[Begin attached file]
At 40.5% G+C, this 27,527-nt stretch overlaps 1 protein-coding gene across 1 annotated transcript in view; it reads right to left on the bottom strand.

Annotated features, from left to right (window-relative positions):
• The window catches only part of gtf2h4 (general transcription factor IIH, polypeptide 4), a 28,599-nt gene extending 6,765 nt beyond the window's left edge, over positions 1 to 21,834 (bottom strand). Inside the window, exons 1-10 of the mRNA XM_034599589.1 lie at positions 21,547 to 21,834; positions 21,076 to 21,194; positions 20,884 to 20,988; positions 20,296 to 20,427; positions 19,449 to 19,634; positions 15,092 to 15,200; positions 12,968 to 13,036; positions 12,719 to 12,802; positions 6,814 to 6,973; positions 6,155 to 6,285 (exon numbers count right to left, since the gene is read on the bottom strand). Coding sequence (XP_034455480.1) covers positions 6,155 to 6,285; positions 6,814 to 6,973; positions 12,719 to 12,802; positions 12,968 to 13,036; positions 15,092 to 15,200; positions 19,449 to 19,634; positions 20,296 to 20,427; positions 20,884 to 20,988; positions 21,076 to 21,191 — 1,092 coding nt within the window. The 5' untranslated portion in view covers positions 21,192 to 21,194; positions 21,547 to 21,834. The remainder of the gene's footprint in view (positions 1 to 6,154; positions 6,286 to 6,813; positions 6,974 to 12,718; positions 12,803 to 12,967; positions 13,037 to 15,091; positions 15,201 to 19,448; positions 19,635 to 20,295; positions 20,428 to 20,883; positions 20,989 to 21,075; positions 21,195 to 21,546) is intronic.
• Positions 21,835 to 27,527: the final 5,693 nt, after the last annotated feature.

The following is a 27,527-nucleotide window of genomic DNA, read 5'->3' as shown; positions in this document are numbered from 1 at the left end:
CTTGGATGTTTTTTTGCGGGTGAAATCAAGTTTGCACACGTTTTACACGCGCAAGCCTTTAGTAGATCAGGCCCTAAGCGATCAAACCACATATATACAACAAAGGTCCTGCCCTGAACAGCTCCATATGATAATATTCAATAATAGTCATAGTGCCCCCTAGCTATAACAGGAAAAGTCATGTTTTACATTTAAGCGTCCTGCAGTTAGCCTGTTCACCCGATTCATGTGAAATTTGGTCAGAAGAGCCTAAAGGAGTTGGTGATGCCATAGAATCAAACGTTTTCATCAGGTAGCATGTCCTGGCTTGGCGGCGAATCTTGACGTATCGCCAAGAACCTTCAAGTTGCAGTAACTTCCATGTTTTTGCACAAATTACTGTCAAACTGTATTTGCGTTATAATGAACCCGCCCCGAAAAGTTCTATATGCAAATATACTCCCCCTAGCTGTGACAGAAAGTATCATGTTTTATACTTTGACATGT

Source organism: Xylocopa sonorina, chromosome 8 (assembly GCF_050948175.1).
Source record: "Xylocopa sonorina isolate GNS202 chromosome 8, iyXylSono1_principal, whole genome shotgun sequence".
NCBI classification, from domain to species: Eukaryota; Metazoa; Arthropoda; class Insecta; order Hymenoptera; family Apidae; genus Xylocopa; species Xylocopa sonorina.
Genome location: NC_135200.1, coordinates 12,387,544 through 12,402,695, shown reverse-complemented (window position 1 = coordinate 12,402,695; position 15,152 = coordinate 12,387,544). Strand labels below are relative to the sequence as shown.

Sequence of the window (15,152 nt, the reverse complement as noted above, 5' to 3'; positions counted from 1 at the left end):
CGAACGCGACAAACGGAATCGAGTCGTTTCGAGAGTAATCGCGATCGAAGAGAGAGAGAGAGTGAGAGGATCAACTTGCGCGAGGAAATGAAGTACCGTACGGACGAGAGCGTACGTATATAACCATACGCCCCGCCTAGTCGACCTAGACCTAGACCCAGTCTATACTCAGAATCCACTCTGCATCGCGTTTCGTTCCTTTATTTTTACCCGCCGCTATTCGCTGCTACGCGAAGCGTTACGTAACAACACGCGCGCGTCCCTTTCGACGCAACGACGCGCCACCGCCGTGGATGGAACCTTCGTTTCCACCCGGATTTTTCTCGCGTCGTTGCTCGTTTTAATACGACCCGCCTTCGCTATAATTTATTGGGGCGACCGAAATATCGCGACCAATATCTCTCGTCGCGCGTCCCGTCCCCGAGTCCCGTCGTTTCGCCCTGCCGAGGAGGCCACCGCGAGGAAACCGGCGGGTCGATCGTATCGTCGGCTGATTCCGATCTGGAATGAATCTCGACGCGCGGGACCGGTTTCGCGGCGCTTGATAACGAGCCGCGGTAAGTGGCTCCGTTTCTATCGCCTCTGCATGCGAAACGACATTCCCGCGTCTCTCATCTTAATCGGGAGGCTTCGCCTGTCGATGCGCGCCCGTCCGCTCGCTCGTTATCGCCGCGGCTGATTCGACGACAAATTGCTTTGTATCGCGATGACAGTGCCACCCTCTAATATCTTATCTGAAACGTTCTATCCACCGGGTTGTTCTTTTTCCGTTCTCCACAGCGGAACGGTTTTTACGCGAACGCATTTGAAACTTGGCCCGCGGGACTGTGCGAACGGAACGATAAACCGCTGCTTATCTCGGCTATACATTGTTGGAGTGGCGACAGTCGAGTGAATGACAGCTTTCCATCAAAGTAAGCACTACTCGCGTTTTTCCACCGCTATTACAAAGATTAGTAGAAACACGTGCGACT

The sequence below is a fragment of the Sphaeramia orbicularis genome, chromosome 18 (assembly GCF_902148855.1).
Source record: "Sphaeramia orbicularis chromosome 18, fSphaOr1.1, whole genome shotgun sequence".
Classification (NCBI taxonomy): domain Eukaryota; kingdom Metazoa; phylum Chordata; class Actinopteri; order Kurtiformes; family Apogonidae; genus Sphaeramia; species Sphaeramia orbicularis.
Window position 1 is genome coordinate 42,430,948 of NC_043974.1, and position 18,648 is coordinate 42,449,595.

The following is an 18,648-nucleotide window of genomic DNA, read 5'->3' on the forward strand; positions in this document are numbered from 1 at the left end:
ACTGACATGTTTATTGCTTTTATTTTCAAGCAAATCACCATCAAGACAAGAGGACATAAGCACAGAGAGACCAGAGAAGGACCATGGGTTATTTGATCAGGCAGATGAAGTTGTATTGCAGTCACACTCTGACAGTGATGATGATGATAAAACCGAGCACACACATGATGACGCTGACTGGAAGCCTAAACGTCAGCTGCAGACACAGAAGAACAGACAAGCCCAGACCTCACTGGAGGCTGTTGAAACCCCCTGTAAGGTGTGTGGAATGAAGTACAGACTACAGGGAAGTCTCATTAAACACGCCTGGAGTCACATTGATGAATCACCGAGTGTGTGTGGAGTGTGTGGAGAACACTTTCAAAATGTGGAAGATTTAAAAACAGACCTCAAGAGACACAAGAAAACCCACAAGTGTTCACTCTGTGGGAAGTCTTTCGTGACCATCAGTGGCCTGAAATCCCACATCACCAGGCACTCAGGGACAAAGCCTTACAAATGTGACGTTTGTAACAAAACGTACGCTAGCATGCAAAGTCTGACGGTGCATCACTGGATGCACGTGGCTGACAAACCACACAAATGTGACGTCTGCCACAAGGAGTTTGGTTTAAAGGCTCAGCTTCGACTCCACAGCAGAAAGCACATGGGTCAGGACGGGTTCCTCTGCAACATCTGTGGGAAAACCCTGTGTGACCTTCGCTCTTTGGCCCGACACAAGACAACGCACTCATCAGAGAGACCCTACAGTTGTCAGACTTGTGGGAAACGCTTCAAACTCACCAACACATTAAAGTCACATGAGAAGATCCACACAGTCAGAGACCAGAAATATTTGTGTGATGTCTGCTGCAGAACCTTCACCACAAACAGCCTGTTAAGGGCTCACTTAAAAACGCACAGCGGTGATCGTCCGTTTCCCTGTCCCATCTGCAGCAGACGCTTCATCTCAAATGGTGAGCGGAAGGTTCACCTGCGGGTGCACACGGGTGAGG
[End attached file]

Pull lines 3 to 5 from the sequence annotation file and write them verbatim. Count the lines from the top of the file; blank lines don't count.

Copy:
• The window catches only part of gtf2h4 (general transcription factor IIH, polypeptide 4), a 28,599-nt gene extending 6,765 nt beyond the window's left edge, over positions 1 to 21,834 (bottom strand). Inside the window, exons 1-10 of the mRNA XM_034599589.1 lie at positions 21,547 to 21,834; positions 21,076 to 21,194; positions 20,884 to 20,988; positions 20,296 to 20,427; positions 19,449 to 19,634; positions 15,092 to 15,200; positions 12,968 to 13,036; positions 12,719 to 12,802; positions 6,814 to 6,973; positions 6,155 to 6,285 (exon numbers count right to left, since the gene is read on the bottom strand). Coding sequence (XP_034455480.1) covers positions 6,155 to 6,285; positions 6,814 to 6,973; positions 12,719 to 12,802; positions 12,968 to 13,036; positions 15,092 to 15,200; positions 19,449 to 19,634; positions 20,296 to 20,427; positions 20,884 to 20,988; positions 21,076 to 21,191 — 1,092 coding nt within the window. The 5' untranslated portion in view covers positions 21,192 to 21,194; positions 21,547 to 21,834. The remainder of the gene's footprint in view (positions 1 to 6,154; positions 6,286 to 6,813; positions 6,974 to 12,718; positions 12,803 to 12,967; positions 13,037 to 15,091; positions 15,201 to 19,448; positions 19,635 to 20,295; positions 20,428 to 20,883; positions 20,989 to 21,075; positions 21,195 to 21,546) is intronic.
• Positions 21,835 to 27,527: the final 5,693 nt, after the last annotated feature.

The following is a 27,527-nucleotide window of genomic DNA, read 5'->3' as shown; positions in this document are numbered from 1 at the left end: